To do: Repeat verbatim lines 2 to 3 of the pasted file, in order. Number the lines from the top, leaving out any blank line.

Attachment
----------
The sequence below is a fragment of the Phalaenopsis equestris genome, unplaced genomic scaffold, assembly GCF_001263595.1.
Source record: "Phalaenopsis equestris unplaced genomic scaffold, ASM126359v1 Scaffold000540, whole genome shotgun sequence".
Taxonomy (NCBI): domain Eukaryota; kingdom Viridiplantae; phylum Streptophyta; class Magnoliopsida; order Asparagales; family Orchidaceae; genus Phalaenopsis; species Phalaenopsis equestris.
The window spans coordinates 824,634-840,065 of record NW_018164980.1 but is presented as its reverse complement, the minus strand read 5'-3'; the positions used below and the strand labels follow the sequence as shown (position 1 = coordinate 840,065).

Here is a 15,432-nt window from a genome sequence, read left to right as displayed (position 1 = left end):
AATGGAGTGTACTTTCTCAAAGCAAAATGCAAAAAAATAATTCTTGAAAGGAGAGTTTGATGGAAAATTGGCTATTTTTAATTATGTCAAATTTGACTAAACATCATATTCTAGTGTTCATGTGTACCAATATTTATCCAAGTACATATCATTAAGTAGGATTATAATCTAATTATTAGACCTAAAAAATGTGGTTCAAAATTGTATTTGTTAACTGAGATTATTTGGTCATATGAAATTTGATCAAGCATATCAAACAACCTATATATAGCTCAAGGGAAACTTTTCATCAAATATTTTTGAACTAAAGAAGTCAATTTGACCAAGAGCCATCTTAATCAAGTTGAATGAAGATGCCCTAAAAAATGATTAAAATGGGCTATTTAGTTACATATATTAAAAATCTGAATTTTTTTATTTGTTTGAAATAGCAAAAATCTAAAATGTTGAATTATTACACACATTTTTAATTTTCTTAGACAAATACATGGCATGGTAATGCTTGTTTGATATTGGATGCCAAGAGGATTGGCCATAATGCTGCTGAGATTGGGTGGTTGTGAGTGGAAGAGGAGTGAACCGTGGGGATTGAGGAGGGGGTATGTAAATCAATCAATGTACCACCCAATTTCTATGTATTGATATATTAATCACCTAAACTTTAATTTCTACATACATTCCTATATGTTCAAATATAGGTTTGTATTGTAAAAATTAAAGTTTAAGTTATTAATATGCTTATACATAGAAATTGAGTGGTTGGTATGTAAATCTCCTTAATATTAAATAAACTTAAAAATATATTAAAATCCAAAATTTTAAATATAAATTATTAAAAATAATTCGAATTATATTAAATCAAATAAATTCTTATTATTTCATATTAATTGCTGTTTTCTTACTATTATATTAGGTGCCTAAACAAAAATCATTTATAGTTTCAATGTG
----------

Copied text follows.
Source record: "Phalaenopsis equestris unplaced genomic scaffold, ASM126359v1 Scaffold000540, whole genome shotgun sequence".
Taxonomy (NCBI): domain Eukaryota; kingdom Viridiplantae; phylum Streptophyta; class Magnoliopsida; order Asparagales; family Orchidaceae; genus Phalaenopsis; species Phalaenopsis equestris.